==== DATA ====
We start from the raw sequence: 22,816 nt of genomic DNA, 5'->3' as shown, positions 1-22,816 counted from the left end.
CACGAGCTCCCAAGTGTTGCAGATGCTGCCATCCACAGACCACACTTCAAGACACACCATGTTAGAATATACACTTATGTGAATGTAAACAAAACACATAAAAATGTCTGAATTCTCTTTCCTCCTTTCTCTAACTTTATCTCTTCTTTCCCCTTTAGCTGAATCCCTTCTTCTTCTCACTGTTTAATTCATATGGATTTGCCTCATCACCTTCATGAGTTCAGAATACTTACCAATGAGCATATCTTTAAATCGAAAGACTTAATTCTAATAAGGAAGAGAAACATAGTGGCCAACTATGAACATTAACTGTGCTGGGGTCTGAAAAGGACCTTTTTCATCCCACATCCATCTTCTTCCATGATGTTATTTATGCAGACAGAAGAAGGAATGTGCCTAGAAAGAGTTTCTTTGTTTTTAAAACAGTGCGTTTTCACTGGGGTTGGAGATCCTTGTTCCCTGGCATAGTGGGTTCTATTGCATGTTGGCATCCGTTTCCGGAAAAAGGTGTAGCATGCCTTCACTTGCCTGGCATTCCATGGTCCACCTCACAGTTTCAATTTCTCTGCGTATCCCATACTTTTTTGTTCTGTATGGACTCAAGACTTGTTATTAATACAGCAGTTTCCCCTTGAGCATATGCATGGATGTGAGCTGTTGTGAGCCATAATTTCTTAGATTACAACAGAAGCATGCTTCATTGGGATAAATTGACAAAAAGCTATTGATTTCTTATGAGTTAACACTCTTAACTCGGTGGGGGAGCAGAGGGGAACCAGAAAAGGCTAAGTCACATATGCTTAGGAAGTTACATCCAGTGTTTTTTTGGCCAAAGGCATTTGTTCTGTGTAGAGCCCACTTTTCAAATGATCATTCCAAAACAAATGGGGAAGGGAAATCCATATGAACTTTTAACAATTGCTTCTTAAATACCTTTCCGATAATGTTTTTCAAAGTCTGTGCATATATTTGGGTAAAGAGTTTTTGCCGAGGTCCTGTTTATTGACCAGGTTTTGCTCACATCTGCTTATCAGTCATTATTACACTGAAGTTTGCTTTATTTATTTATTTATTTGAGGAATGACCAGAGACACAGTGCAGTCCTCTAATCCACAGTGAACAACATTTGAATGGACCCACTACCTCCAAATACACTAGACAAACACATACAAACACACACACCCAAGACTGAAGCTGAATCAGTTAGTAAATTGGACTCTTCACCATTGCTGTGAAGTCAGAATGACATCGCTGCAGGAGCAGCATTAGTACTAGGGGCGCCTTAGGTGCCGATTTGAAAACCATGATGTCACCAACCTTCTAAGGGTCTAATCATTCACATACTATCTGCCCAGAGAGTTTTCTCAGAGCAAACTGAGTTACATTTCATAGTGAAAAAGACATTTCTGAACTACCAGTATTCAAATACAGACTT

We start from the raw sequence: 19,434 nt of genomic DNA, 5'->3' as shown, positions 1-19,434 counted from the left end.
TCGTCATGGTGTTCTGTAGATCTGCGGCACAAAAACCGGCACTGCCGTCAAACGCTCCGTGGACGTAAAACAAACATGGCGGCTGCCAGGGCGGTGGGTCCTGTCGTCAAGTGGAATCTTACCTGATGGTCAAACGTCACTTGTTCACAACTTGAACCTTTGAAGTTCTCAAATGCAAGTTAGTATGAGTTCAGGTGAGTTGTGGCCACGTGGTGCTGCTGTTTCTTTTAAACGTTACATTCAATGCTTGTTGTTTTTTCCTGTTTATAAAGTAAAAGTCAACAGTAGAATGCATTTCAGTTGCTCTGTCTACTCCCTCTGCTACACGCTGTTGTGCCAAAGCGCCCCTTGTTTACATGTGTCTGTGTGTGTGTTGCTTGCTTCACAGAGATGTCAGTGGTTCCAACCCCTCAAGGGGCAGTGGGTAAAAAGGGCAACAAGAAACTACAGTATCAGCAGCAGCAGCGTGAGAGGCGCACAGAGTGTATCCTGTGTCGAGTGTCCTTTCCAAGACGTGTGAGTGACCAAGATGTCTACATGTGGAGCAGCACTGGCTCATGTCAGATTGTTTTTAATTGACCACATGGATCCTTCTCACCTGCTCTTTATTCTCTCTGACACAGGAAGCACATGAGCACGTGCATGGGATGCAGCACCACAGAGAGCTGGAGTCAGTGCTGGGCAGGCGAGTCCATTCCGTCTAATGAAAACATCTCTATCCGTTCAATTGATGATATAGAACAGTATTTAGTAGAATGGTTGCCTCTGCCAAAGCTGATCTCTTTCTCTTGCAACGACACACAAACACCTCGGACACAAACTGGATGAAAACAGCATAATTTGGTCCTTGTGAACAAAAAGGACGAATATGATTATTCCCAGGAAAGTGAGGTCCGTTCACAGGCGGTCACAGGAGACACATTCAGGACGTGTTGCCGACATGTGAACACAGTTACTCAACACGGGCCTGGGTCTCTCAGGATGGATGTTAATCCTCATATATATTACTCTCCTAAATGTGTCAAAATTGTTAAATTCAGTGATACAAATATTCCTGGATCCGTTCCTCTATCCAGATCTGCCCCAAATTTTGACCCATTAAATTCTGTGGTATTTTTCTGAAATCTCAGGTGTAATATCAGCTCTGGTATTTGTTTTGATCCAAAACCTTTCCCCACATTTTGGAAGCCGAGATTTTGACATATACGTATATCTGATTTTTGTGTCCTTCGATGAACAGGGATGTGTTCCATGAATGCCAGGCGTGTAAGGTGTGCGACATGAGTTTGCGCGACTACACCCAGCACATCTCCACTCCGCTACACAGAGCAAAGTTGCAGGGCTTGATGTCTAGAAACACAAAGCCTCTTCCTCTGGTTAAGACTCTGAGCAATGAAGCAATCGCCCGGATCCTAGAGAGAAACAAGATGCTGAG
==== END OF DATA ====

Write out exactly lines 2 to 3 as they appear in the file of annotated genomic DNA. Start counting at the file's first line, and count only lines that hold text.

CACGAGCTCCCAAGTGTTGCAGATGCTGCCATCCACAGACCACACTTCAAGACACACCATGTTAGAATATACACTTATGTGAATGTAAACAAAACACATAAAAATGTCTGAATTCTCTTTCCTCCTTTCTCTAACTTTATCTCTTCTTTCCCCTTTAGCTGAATCCCTTCTTCTTCTCACTGTTTAATTCATATGGATTTGCCTCATCACCTTCATGAGTTCAGAATACTTACCAATGAGCATATCTTTAAATCGAAAGACTTAATTCTAATAAGGAAGAGAAACATAGTGGCCAACTATGAACATTAACTGTGCTGGGGTCTGAAAAGGACCTTTTTCATCCCACATCCATCTTCTTCCATGATGTTATTTATGCAGACAGAAGAAGGAATGTGCCTAGAAAGAGTTTCTTTGTTTTTAAAACAGTGCGTTTTCACTGGGGTTGGAGATCCTTGTTCCCTGGCATAGTGGGTTCTATTGCATGTTGGCATCCGTTTCCGGAAAAAGGTGTAGCATGCCTTCACTTGCCTGGCATTCCATGGTCCACCTCACAGTTTCAATTTCTCTGCGTATCCCATACTTTTTTGTTCTGTATGGACTCAAGACTTGTTATTAATACAGCAGTTTCCCCTTGAGCATATGCATGGATGTGAGCTGTTGTGAGCCATAATTTCTTAGATTACAACAGAAGCATGCTTCATTGGGATAAATTGACAAAAAGCTATTGATTTCTTATGAGTTAACACTCTTAACTCGGTGGGGGAGCAGAGGGGAACCAGAAAAGGCTAAGTCACATATGCTTAGGAAGTTACATCCAGTGTTTTTTTGGCCAAAGGCATTTGTTCTGTGTAGAGCCCACTTTTCAAATGATCATTCCAAAACAAATGGGGAAGGGAAATCCATATGAACTTTTAACAATTGCTTCTTAAATACCTTTCCGATAATGTTTTTCAAAGTCTGTGCATATATTTGGGTAAAGAGTTTTTGCCGAGGTCCTGTTTATTGACCAGGTTTTGCTCACATCTGCTTATCAGTCATTATTACACTGAAGTTTGCTTTATTTATTTATTTATTTGAGGAATGACCAGAGACACAGTGCAGTCCTCTAATCCACAGTGAACAACATTTGAATGGACCCACTACCTCCAAATACACTAGACAAACACATACAAACACACACACCCAAGACTGAAGCTGAATCAGTTAGTAAATTGGACTCTTCACCATTGCTGTGAAGTCAGAATGACATCGCTGCAGGAGCAGCATTAGTACTAGGGGCGCCTTAGGTGCCGATTTGAAAACCATGATGTCACCAACCTTCTAAGGGTCTAATCATTCACATACTATCTGCCCAGAGAGTTTTCTCAGAGCAAACTGAGTTACATTTCATAGTGAAAAAGACATTTCTGAACTACCAGTATTCAAATACAGACTT

We start from the raw sequence: 19,434 nt of genomic DNA, 5'->3' as shown, positions 1-19,434 counted from the left end.